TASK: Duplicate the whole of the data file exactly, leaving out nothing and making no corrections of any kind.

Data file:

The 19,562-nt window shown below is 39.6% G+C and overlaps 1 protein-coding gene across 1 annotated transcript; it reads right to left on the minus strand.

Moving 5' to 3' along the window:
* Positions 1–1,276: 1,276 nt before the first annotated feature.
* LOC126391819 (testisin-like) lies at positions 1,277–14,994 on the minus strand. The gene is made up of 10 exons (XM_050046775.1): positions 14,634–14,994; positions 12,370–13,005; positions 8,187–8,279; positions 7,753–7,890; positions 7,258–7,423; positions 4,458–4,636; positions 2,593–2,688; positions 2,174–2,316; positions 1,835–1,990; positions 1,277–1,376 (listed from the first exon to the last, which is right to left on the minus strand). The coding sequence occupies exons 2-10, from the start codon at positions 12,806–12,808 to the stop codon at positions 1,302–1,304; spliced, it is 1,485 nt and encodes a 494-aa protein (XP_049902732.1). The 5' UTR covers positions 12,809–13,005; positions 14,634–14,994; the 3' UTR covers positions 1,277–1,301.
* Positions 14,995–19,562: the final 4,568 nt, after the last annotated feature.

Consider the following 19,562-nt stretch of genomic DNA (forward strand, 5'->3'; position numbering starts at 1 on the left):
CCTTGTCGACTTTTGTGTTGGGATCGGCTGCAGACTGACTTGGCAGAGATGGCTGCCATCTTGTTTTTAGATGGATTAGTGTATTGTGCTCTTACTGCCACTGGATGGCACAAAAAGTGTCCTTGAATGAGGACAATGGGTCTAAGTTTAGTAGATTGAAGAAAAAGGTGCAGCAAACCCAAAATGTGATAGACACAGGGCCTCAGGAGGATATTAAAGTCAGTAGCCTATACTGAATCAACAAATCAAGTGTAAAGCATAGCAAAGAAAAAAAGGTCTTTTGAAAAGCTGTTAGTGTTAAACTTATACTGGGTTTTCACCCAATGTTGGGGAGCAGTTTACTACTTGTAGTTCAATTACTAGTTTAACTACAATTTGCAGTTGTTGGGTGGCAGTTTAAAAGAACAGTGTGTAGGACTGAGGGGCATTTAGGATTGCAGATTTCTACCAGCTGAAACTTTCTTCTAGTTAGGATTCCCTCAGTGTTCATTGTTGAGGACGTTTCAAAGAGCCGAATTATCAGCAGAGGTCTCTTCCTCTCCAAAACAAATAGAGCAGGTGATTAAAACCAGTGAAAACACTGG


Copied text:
The 19,562-nt window shown below is 39.6% G+C and overlaps 1 protein-coding gene across 1 annotated transcript; it reads right to left on the minus strand.

Moving 5' to 3' along the window:
* Positions 1–1,276: 1,276 nt before the first annotated feature.
* LOC126391819 (testisin-like) lies at positions 1,277–14,994 on the minus strand. The gene is made up of 10 exons (XM_050046775.1): positions 14,634–14,994; positions 12,370–13,005; positions 8,187–8,279; positions 7,753–7,890; positions 7,258–7,423; positions 4,458–4,636; positions 2,593–2,688; positions 2,174–2,316; positions 1,835–1,990; positions 1,277–1,376 (listed from the first exon to the last, which is right to left on the minus strand). The coding sequence occupies exons 2-10, from the start codon at positions 12,806–12,808 to the stop codon at positions 1,302–1,304; spliced, it is 1,485 nt and encodes a 494-aa protein (XP_049902732.1). The 5' UTR covers positions 12,809–13,005; positions 14,634–14,994; the 3' UTR covers positions 1,277–1,301.
* Positions 14,995–19,562: the final 4,568 nt, after the last annotated feature.

Consider the following 19,562-nt stretch of genomic DNA (forward strand, 5'->3'; position numbering starts at 1 on the left):
CCTTGTCGACTTTTGTGTTGGGATCGGCTGCAGACTGACTTGGCAGAGATGGCTGCCATCTTGTTTTTAGATGGATTAGTGTATTGTGCTCTTACTGCCACTGGATGGCACAAAAAGTGTCCTTGAATGAGGACAATGGGTCTAAGTTTAGTAGATTGAAGAAAAAGGTGCAGCAAACCCAAAATGTGATAGACACAGGGCCTCAGGAGGATATTAAAGTCAGTAGCCTATACTGAATCAACAAATCAAGTGTAAAGCATAGCAAAGAAAAAAAGGTCTTTTGAAAAGCTGTTAGTGTTAAACTTATACTGGGTTTTCACCCAATGTTGGGGAGCAGTTTACTACTTGTAGTTCAATTACTAGTTTAACTACAATTTGCAGTTGTTGGGTGGCAGTTTAAAAGAACAGTGTGTAGGACTGAGGGGCATTTAGGATTGCAGATTTCTACCAGCTGAAACTTTCTTCTAGTTAGGATTCCCTCAGTGTTCATTGTTGAGGACGTTTCAAAGAGCCGAATTATCAGCAGAGGTCTCTTCCTCTCCAAAACAAATAGAGCAGGTGATTAAAACCAGTGAAAACACTGG